Bowel cancer screening 'does cut deaths'
- 8 December 2011
- From the section Health
A bowel cancer screening programme in England is on course to cut deaths by a sixth, say researchers studying results from the first million people tested.
However, the work, published in the journal Gut, has raised concerns that the programme, launched in 2006, misses tumours in certain parts of the colon.
Testers checked a faeces sample for signs of abnormal bleeding.
The researcher who analysed the results said money should be spent on bringing in more sensitive tests.
Approximately 16,000 people a year die from bowel cancer, making it second only to lung cancer as a cause of death in the UK.
Part of the reason for the high mortality rate is that symptoms often do not appear until cancer is advanced and harder to treat.
The screening programme aims to catch the tumours earlier, meaning more patients can be cured.
Several million people aged 60 and over have now been screened, with approximately half of those invited taking part.
When results from the first 1.08 million taking part were collated, it was found that 2.5% of men and 1.5% of women had received an abnormal result, and were sent for further tests, usually colonoscopy, in which a tube with a camera on the end is passed into the colon.
Early stage cancers
Among the men with abnormal results, 43% turned out to have either cancer or pre-cancerous growths in their colon. The figure for women was 11.6%.
Most of these were early-stage cancers, which are generally easier to treat.
Professor Julietta Patnick, director of the NHS Cancer Screening Programmes, said she was "delighted" by the results.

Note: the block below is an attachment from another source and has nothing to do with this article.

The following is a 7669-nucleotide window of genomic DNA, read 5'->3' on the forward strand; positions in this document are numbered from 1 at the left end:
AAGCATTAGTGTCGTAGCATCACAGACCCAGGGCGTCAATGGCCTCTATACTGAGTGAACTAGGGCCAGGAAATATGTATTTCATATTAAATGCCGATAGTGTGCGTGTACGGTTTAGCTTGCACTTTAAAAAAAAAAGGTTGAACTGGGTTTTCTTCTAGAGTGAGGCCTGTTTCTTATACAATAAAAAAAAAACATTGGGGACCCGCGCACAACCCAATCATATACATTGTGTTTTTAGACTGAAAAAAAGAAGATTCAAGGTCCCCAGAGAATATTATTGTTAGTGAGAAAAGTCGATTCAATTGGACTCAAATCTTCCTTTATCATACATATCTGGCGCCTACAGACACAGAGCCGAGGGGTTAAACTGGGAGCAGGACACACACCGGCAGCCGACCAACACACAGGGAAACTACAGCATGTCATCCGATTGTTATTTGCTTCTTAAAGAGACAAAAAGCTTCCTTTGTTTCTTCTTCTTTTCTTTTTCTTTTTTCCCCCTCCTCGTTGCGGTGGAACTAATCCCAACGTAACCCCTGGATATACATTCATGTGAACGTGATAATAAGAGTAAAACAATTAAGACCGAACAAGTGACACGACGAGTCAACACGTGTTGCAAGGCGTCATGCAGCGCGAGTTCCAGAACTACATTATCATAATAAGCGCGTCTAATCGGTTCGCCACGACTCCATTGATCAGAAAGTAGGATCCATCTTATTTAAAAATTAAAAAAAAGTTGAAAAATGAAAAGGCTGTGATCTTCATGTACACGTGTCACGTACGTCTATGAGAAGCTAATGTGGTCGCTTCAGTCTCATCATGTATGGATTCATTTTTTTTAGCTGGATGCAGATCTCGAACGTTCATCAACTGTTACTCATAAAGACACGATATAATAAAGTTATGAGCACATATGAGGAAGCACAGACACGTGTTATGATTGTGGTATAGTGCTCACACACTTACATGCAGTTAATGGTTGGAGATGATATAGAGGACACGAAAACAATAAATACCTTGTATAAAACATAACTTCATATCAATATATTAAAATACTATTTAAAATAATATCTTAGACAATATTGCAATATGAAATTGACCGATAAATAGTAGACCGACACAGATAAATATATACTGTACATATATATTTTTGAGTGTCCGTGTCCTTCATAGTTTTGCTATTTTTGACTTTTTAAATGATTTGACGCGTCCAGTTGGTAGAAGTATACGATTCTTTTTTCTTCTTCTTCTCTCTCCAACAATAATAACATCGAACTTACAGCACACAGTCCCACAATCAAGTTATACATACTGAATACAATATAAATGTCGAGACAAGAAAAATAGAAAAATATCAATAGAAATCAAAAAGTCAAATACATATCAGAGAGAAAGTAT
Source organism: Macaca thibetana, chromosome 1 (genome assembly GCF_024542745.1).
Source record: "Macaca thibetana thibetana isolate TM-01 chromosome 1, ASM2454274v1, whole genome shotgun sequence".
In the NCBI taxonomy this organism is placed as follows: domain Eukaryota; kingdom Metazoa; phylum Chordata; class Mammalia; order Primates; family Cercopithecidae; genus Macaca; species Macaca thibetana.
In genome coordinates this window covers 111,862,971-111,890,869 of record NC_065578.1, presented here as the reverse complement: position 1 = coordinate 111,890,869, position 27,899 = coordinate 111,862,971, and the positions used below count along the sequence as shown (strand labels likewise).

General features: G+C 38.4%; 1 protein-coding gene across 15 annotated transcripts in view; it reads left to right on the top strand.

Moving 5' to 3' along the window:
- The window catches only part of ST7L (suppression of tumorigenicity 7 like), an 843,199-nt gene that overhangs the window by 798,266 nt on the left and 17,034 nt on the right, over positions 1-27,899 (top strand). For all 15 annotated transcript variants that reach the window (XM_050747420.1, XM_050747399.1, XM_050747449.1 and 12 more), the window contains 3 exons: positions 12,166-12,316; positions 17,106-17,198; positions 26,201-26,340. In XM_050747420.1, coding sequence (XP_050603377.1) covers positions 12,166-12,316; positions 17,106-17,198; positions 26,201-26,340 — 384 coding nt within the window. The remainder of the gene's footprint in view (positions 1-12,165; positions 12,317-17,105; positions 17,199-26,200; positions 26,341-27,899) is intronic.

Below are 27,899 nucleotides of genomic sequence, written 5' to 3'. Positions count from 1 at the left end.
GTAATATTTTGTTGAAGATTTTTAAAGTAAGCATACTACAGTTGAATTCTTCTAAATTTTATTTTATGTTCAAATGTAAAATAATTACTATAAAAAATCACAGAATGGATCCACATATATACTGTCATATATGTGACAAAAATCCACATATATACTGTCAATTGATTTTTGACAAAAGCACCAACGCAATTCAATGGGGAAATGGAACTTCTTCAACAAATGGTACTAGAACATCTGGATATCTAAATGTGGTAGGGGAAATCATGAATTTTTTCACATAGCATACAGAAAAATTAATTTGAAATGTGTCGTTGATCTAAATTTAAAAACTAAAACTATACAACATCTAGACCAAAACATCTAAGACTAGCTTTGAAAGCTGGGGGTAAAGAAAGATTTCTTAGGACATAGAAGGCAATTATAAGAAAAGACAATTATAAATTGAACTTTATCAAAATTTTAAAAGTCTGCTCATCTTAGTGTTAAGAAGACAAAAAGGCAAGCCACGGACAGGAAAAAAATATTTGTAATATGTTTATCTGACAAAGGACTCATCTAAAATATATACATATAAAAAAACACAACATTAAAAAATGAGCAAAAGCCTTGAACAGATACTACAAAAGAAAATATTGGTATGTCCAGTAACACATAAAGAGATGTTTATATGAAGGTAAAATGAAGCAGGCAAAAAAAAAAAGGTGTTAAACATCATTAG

"We are pleased to be on track to cut bowel cancer deaths by our target of 16% - early detection is crucial to lowering the number deaths from bowel cancer."
However, the test appeared to be less effective at spotting cancers in the upper section, or "right side" of the colon.
Cancer statistics from millions of people diagnosed with the disease suggest that for every three cancers in the left side of the colon, there will be one in the right side.
However, of the thousands of cancers found by the screening test, only 14% were on the right side.
Prof Richard Logan, of Nottingham University, who led the study, said it was not yet fully understood why cancers on the right-hand side were not showing up during screening.
Among the possibilities, he said, were that they grew faster, and were more likely to be diagnosed conventionally, or that they were less likely to bleed and trigger a positive test result.
However, he said that the current blood test was "old fashioned", and should be replaced by a more modern alternative which might be more sensitive.
He said: "There is a much better test available, but it will cost money to introduce it, and that money is not currently there."
A spokesman for the screening programme said that the move to the new test was being "actively considered", although no date had been set for a change.
Deborah Alsina, the chief executive of Bowel Cancer UK, welcomed the results, adding that separate moves to widen access to a form of colonoscopy called flexible sigmoidoscopy would also improve screening.
"As a higher proportion of cancers are being found in the left side of the bowel than predicted, the rollout of flexible sigmoidoscopy screening in the new year will help to save even more lives.
"However, this does need to be rolled out quickly with a sustained focus on areas with low uptake of screening."